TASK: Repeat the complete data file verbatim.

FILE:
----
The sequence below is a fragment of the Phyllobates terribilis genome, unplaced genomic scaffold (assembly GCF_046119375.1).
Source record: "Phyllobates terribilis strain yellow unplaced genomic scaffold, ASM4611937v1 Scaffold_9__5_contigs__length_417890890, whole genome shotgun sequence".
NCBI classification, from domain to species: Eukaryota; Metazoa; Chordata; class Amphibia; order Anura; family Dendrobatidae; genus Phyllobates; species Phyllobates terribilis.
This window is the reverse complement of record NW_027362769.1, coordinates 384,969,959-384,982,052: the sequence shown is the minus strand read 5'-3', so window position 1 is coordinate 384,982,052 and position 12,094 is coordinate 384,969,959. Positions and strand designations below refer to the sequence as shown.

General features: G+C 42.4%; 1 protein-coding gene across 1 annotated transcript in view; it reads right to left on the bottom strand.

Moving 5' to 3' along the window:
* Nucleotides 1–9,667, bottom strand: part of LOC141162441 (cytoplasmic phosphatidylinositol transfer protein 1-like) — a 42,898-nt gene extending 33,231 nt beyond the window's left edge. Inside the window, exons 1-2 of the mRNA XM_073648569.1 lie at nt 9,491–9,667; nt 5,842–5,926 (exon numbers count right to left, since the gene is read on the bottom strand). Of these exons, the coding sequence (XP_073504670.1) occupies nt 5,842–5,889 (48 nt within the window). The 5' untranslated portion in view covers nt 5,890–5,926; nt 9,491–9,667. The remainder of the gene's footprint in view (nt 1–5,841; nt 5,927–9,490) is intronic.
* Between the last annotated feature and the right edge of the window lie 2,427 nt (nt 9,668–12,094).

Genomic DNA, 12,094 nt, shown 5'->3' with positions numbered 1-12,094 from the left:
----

The sequence below is a fragment of the Phyllobates terribilis genome, unplaced genomic scaffold (assembly GCF_046119375.1).
Source record: "Phyllobates terribilis strain yellow unplaced genomic scaffold, ASM4611937v1 Scaffold_9__5_contigs__length_417890890, whole genome shotgun sequence".
NCBI classification, from domain to species: Eukaryota; Metazoa; Chordata; class Amphibia; order Anura; family Dendrobatidae; genus Phyllobates; species Phyllobates terribilis.
This window is the reverse complement of record NW_027362769.1, coordinates 384,969,959-384,982,052: the sequence shown is the minus strand read 5'-3', so window position 1 is coordinate 384,982,052 and position 12,094 is coordinate 384,969,959. Positions and strand designations below refer to the sequence as shown.

General features: G+C 42.4%; 1 protein-coding gene across 1 annotated transcript in view; it reads right to left on the bottom strand.

Moving 5' to 3' along the window:
* Nucleotides 1–9,667, bottom strand: part of LOC141162441 (cytoplasmic phosphatidylinositol transfer protein 1-like) — a 42,898-nt gene extending 33,231 nt beyond the window's left edge. Inside the window, exons 1-2 of the mRNA XM_073648569.1 lie at nt 9,491–9,667; nt 5,842–5,926 (exon numbers count right to left, since the gene is read on the bottom strand). Of these exons, the coding sequence (XP_073504670.1) occupies nt 5,842–5,889 (48 nt within the window). The 5' untranslated portion in view covers nt 5,890–5,926; nt 9,491–9,667. The remainder of the gene's footprint in view (nt 1–5,841; nt 5,927–9,490) is intronic.
* Between the last annotated feature and the right edge of the window lie 2,427 nt (nt 9,668–12,094).

Genomic DNA, 12,094 nt, shown 5'->3' with positions numbered 1-12,094 from the left: